When it comes to family-focused dramas, Hirokazu Kore-eda is one of the best directors, some go as far as calling him an ‘auteur’. his latest film, The Third Murder is a departure from his usual affair, dipping his toes into a crime drama. From fractured family life to noir-esque cerebral drama, that attempts to justify capital punishment in Japan.
This is a complex film of one man’s hunt for the truth whilst investigating a savage murder. Masaharu Fukuyama (Like Father, Like Son)plays leading lawyer Shigemori who represents the accused Misuni (Kôji Yakusho, The Eel, Babel, 13 Assassins).
Musini is remorseless for his actions, as he previously done time for murder before, 30 years for killing two loan sharks. This time he’s killed his former job’s boss. He freely admits to his crime when asked despite the death penalty looming over him. Shigemori feels his chances of winning the cases are very slim. He must dig deeper hearing testimonies from the witnesses, victims family, and Misuni himself. Thanks to this the once confident lawyer begins to doubt whether his client is the murderer after all.
From the opening minutes of the film, we can see nothing was going to be held back. You are greeted with the ‘accused’ battering his victim to death. The cinematography really helps to set the tone of the film. Beautifully cold, stark which gives the whole film a contemporary noir-esque feel, very similar to the likes of David Fincher‘s Se7en even Nordic Noir films. Very naturalistic style.
Kore-eda’s filmography (Like Father Like Son, I Wish, Our Little Sister, After The Storm)are all observational study towards the family life, very emotional. Whilst we’ve mentioned The Third Murder is a departure for the director, it still shares many parallels to his previous films. Relationships are teased but not always on the family, between the characters. Things do get very intense as this is a dialogue driven where most of the action happens in the courtroom or between a glass panel in prison.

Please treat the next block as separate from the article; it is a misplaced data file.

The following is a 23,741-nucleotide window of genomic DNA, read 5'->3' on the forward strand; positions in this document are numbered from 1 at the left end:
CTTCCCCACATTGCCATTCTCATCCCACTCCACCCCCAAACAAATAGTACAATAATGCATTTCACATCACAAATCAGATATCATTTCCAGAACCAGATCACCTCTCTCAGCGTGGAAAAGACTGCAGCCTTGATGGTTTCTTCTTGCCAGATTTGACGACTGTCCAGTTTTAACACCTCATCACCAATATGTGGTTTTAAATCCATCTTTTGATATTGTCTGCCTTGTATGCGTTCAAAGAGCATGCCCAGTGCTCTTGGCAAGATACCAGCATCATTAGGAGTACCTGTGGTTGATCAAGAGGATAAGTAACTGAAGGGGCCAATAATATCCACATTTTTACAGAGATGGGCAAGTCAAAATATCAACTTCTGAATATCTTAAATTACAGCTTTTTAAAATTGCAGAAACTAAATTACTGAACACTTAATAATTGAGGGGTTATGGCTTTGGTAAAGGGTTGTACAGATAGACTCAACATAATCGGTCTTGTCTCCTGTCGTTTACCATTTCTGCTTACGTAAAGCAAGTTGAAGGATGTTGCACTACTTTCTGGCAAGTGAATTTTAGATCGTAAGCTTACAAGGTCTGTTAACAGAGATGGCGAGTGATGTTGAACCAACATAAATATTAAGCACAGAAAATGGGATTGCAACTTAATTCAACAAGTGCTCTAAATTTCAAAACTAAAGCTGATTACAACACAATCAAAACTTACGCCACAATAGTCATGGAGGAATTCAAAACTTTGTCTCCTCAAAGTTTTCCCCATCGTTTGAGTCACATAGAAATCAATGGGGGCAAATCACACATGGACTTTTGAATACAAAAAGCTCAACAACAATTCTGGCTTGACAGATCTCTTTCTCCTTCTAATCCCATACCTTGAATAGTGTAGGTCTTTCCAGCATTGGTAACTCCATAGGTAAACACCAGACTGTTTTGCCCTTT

The Third Murder is not interested in who is guilty, the opening scene settles that case. When Misuni is questioned, he constantly changes his story this pushes Shigemori and his defense team into astonishment and desperation. It’s at this stage your left wondering if the accused was seduced or even blackmailed into killing his victim? Was it the victim’s wife (Yuki Saito) or teenage daughter (Suzu Hirose)? Was the victim abusing both of them or something else? Emails lead you to think about the true motives behind the killing have not been revealed.
The Third Murder own rationale is not to find a conclusion or verdict to the crime. Both Shigemori and the prosecution prove they will do anything to get the result they want. This highlights the corruption is rife in the Japanese legal system. If anything it’s your own ethical/moral compass is whats on trial, not the accused.
The script may let this film down at times but keep the faith we do have one of the best filmmakers at work here. Hirokazu Kore-eda delivers a chillingly stark social commentary that will ask you to justify a nation’s attitudes towards capital punishment. Compelling watch.
Paul Devine | [rating=4]
Crime, Drama | Japan, 2017 | 15 | Subtitles | 23rd July 2018 (DVD, Blu-ray) | Arrow Films | Dir.Hirokazu Kore-eda | Masaharu Fukuyama, Kôji Yakusho, Shinnosuke Mitsushima, Yuki Saito, Suzu Hirose
DVD SPECIAL EDITION CONTENTS
Standard Definition DVD presentation
Original 5.1 surround sound
Optional English subtitles
The Making of The Third Murder, a new featurette on the film’s production
Tony Rayns on The Third Murder, a newly filmed video appraisal by the expert on Asian cinema
Reversible sleeve featuring two artwork options